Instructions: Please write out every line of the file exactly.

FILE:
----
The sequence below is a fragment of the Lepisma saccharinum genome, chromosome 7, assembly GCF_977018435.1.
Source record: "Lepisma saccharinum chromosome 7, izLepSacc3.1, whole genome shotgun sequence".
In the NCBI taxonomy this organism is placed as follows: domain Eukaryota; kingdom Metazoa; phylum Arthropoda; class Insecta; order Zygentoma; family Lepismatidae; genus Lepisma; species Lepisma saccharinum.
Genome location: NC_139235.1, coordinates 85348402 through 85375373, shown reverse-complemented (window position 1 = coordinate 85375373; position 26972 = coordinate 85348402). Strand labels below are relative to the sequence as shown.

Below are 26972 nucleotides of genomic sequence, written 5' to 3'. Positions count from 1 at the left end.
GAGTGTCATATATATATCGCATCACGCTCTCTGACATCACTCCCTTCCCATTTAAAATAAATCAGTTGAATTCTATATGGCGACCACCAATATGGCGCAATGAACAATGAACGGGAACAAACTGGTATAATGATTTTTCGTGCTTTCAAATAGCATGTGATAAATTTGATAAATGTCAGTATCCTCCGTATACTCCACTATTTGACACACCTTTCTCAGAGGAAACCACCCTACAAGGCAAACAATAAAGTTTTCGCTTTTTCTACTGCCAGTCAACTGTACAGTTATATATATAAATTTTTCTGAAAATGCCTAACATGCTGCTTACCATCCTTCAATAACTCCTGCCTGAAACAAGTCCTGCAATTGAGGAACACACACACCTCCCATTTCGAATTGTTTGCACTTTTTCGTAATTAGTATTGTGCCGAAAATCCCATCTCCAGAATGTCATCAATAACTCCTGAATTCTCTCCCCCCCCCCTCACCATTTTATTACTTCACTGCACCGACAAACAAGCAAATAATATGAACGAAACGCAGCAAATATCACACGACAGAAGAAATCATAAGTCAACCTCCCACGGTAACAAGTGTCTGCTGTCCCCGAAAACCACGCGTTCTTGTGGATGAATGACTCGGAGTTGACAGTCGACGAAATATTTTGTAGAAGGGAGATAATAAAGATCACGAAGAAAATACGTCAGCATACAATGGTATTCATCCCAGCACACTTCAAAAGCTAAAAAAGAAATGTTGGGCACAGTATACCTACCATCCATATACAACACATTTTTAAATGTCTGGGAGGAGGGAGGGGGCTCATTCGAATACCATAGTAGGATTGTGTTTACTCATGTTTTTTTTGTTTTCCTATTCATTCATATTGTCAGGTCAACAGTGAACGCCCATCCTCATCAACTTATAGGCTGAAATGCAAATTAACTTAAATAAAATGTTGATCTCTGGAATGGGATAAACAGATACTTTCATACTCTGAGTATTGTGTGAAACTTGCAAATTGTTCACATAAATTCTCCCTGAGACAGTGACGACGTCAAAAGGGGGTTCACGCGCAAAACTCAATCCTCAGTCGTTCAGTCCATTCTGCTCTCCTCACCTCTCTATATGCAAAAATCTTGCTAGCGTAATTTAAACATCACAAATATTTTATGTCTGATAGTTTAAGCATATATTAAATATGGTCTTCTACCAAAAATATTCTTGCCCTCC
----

The sequence below is a fragment of the Lepisma saccharinum genome, chromosome 7, assembly GCF_977018435.1.
Source record: "Lepisma saccharinum chromosome 7, izLepSacc3.1, whole genome shotgun sequence".
In the NCBI taxonomy this organism is placed as follows: domain Eukaryota; kingdom Metazoa; phylum Arthropoda; class Insecta; order Zygentoma; family Lepismatidae; genus Lepisma; species Lepisma saccharinum.
Genome location: NC_139235.1, coordinates 85348402 through 85375373, shown reverse-complemented (window position 1 = coordinate 85375373; position 26972 = coordinate 85348402). Strand labels below are relative to the sequence as shown.

Below are 26972 nucleotides of genomic sequence, written 5' to 3'. Positions count from 1 at the left end.
GAGTGTCATATATATATCGCATCACGCTCTCTGACATCACTCCCTTCCCATTTAAAATAAATCAGTTGAATTCTATATGGCGACCACCAATATGGCGCAATGAACAATGAACGGGAACAAACTGGTATAATGATTTTTCGTGCTTTCAAATAGCATGTGATAAATTTGATAAATGTCAGTATCCTCCGTATACTCCACTATTTGACACACCTTTCTCAGAGGAAACCACCCTACAAGGCAAACAATAAAGTTTTCGCTTTTTCTACTGCCAGTCAACTGTACAGTTATATATATAAATTTTTCTGAAAATGCCTAACATGCTGCTTACCATCCTTCAATAACTCCTGCCTGAAACAAGTCCTGCAATTGAGGAACACACACACCTCCCATTTCGAATTGTTTGCACTTTTTCGTAATTAGTATTGTGCCGAAAATCCCATCTCCAGAATGTCATCAATAACTCCTGAATTCTCTCCCCCCCCCCTCACCATTTTATTACTTCACTGCACCGACAAACAAGCAAATAATATGAACGAAACGCAGCAAATATCACACGACAGAAGAAATCATAAGTCAACCTCCCACGGTAACAAGTGTCTGCTGTCCCCGAAAACCACGCGTTCTTGTGGATGAATGACTCGGAGTTGACAGTCGACGAAATATTTTGTAGAAGGGAGATAATAAAGATCACGAAGAAAATACGTCAGCATACAATGGTATTCATCCCAGCACACTTCAAAAGCTAAAAAAGAAATGTTGGGCACAGTATACCTACCATCCATATACAACACATTTTTAAATGTCTGGGAGGAGGGAGGGGGCTCATTCGAATACCATAGTAGGATTGTGTTTACTCATGTTTTTTTTGTTTTCCTATTCATTCATATTGTCAGGTCAACAGTGAACGCCCATCCTCATCAACTTATAGGCTGAAATGCAAATTAACTTAAATAAAATGTTGATCTCTGGAATGGGATAAACAGATACTTTCATACTCTGAGTATTGTGTGAAACTTGCAAATTGTTCACATAAATTCTCCCTGAGACAGTGACGACGTCAAAAGGGGGTTCACGCGCAAAACTCAATCCTCAGTCGTTCAGTCCATTCTGCTCTCCTCACCTCTCTATATGCAAAAATCTTGCTAGCGTAATTTAAACATCACAAATATTTTATGTCTGATAGTTTAAGCATATATTAAATATGGTCTTCTACCAAAAATATTCTTGCCCTCC